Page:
Flow cytometers could be either imaging flow cytometers (IFC), which combine the conventional FC and fluorescence microscopy for sample morphology analysis, along with multi-parameter fluorescence [100], or mass cytometers, which integrate time-of-flight mass spectroscopy with FC [101,102]. The advantages of FC that make them so attractive to biosensing are the facts that they are rapid, they can probe a huge number of cells (up to 106–108 cells per sample), they can measure fluorescence intensity quantitatively, they can identify pathogens in complex matrices such as food without target enrichment or isolation [103,104]. There are certain limitations of FC that impede the full-scale use of the technique in biomolecular assays; the samples need to be in a single-cell suspension, it is difficult to find the right combinations of antibodies and fluorophores with minimal spectral overlapping, and extra care is needed in the interpretation of FC data. Figure 6 shows a graphical representation of how flow cytometers function.

4. Application of Bioaffinity Nanoprobes in Food Biosensing

4.1. Electrochemical Sensors

Electrochemical biosensors are a product of biological and electronic technology, whereby a biological recognition element is coupled with conducting and/or semi-conducting materials known as electrodes. Some of the biological recognition elements have been discussed extensively in the bioaffinity nanoprobes section, including antibodies, aptamers, enzymes, and other peptides. Figure 7 is a schematic representation of an electrochemical biosensor.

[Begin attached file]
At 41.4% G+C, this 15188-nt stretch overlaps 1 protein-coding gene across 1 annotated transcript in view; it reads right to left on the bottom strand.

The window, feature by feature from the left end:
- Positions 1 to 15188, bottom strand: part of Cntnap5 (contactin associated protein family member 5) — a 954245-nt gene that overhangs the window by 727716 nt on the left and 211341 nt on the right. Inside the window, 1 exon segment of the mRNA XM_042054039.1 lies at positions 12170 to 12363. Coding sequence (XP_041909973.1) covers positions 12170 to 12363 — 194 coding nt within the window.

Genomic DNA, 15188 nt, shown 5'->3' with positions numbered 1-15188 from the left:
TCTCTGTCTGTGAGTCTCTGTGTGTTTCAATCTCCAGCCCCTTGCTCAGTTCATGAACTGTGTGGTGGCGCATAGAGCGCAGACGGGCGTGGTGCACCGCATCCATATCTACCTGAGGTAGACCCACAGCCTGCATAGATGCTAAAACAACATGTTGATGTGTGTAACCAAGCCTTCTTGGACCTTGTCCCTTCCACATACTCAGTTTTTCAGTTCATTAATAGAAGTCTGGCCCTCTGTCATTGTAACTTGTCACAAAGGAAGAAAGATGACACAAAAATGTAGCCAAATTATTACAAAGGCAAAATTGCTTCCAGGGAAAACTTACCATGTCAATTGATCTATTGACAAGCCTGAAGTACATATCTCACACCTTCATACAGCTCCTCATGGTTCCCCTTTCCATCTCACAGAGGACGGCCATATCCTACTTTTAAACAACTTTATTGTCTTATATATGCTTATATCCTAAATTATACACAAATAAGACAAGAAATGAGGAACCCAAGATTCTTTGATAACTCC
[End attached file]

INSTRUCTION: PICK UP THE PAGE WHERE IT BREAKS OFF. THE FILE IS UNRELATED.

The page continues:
In an electrochemical biosensor, an electrochemical method, usually involving an electrode and an electrolyte solution containing the analyte, transforms the chemical energy corresponding to the binding activity between the target and bioaffinity nanoprobe into electrical energy [107,108]. Electrochemical biosensors utilize different transduction methods which include electrochemical impedance spectroscopy (EIS), amperometry (I-t), and voltammetry (cyclic, differential pulse, linear sweep, square wave) [109,110]. Voltametric electrochemical biosensors have become one of the most versatile detection methods due to their lower noise tendency. These biosensors measure current in a steady potential, controlled by the working electrode, and the target concentration is obtained by observing the highest current intensity.